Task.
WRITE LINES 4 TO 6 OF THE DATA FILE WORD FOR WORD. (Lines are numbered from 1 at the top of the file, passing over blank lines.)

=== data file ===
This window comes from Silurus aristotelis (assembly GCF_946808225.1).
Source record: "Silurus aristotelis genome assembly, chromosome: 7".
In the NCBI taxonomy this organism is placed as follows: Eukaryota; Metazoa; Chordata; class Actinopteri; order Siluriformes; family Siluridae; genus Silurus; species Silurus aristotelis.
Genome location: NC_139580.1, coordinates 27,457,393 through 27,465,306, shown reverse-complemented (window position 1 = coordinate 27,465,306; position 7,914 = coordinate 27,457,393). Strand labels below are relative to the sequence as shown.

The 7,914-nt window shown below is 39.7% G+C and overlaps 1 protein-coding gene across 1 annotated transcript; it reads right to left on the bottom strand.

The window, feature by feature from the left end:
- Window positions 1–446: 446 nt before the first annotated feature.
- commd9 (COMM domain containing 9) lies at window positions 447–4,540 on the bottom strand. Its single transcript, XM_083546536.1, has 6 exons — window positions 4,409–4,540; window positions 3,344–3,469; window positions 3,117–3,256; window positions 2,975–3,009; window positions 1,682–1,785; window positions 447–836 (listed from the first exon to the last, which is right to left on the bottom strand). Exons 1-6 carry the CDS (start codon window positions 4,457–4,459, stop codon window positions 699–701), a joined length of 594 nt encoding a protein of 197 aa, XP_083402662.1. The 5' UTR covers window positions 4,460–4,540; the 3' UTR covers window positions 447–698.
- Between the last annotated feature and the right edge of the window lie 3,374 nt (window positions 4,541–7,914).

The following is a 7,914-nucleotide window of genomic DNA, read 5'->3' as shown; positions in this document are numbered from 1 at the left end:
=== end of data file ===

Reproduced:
Genome location: NC_139580.1, coordinates 27,457,393 through 27,465,306, shown reverse-complemented (window position 1 = coordinate 27,465,306; position 7,914 = coordinate 27,457,393). Strand labels below are relative to the sequence as shown.

The 7,914-nt window shown below is 39.7% G+C and overlaps 1 protein-coding gene across 1 annotated transcript; it reads right to left on the bottom strand.

The window, feature by feature from the left end: